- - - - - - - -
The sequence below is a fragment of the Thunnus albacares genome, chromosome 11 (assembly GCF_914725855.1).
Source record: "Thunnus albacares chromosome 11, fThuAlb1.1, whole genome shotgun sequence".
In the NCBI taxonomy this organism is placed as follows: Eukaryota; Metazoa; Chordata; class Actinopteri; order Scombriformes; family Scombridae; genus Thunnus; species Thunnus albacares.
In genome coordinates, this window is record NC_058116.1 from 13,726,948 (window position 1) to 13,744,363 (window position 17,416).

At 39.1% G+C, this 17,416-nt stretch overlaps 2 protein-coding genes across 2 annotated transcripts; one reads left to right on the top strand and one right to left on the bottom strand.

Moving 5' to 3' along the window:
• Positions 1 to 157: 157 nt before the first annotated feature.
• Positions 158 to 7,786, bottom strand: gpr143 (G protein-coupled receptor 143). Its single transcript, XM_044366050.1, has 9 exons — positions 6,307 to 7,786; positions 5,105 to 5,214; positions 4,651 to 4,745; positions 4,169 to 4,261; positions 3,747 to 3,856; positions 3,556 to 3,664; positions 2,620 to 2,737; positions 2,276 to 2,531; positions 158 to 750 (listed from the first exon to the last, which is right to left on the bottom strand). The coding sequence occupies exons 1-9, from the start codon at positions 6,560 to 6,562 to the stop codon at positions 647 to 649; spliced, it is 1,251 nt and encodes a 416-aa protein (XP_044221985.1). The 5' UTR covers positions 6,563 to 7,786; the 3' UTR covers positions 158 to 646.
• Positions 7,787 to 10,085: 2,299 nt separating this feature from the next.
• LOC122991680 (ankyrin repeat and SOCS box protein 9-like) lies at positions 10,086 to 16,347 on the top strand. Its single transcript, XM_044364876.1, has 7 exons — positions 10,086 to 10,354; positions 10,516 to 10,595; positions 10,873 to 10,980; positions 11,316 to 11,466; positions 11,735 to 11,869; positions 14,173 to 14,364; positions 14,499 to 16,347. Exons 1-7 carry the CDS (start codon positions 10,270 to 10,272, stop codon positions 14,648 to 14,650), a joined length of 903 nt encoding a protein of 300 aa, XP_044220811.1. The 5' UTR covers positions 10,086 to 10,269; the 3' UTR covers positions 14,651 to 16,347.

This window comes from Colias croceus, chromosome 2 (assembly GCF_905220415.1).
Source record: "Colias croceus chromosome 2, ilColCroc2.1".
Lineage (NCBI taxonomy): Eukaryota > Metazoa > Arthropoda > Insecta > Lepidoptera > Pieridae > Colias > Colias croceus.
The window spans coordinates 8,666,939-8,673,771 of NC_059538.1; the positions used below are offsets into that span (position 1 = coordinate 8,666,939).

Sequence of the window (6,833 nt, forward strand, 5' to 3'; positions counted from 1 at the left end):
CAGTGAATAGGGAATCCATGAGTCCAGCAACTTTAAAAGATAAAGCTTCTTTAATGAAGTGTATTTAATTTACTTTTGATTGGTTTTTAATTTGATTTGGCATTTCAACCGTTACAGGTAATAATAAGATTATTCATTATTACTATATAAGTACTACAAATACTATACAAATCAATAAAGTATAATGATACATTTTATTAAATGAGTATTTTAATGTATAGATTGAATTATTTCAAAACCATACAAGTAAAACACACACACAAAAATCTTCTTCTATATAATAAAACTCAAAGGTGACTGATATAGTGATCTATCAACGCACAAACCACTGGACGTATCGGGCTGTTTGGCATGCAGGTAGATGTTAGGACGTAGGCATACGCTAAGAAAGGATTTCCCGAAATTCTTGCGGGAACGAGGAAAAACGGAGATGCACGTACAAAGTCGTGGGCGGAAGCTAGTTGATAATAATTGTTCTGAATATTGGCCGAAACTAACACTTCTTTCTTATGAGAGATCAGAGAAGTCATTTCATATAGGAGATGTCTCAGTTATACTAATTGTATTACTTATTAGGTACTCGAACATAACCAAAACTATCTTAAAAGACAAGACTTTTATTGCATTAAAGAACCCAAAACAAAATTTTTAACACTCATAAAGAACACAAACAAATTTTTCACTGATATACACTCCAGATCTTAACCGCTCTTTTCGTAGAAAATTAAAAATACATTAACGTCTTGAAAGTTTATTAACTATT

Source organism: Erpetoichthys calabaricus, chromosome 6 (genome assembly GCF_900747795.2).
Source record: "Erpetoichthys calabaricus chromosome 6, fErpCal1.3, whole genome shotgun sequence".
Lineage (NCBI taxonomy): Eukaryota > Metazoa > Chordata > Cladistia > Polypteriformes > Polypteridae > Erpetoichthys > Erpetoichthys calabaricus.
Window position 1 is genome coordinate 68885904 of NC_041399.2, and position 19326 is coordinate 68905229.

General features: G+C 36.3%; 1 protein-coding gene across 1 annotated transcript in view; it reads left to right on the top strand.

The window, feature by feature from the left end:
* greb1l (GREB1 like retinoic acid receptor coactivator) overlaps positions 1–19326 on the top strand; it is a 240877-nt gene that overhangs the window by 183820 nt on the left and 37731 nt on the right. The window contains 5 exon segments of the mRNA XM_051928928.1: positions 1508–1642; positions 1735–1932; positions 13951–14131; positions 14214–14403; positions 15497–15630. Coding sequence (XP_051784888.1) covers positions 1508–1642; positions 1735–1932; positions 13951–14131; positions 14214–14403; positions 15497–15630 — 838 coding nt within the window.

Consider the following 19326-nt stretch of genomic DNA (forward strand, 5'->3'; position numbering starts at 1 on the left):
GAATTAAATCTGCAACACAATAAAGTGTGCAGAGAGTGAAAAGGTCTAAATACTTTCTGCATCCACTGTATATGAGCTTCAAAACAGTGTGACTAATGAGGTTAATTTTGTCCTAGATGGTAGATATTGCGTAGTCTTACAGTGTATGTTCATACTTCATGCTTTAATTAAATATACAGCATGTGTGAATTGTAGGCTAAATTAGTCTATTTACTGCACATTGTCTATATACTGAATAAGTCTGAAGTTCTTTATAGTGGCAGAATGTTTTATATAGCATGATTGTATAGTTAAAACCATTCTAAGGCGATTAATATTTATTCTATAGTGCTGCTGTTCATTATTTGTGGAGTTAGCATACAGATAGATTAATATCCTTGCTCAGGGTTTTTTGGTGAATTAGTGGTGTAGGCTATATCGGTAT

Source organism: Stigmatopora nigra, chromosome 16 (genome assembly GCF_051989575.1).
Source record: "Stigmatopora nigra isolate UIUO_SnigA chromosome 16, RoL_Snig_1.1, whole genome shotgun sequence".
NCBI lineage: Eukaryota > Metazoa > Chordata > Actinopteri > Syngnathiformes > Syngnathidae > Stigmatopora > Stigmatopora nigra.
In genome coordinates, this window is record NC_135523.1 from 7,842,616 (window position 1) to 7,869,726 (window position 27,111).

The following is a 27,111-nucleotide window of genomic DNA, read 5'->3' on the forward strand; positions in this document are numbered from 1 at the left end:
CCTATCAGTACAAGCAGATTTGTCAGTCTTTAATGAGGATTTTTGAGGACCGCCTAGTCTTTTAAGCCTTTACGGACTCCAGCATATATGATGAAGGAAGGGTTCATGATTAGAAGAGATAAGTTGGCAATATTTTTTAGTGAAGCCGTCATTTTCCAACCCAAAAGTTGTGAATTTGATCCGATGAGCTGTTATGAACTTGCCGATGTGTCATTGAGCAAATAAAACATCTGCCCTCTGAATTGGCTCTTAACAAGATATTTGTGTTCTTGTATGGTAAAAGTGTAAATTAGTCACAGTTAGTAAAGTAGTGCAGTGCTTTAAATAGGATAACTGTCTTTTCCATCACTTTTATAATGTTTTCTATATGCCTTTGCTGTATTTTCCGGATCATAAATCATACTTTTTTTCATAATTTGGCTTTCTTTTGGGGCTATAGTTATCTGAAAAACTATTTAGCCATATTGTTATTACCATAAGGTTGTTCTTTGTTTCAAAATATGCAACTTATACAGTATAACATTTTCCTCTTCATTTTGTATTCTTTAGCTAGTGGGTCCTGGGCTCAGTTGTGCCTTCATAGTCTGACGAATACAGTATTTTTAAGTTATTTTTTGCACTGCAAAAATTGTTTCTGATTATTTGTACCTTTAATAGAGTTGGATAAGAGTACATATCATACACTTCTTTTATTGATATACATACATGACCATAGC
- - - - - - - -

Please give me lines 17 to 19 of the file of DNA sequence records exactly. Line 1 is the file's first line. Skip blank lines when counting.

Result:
Source organism: Erpetoichthys calabaricus, chromosome 6 (genome assembly GCF_900747795.2).
Source record: "Erpetoichthys calabaricus chromosome 6, fErpCal1.3, whole genome shotgun sequence".
Lineage (NCBI taxonomy): Eukaryota > Metazoa > Chordata > Cladistia > Polypteriformes > Polypteridae > Erpetoichthys > Erpetoichthys calabaricus.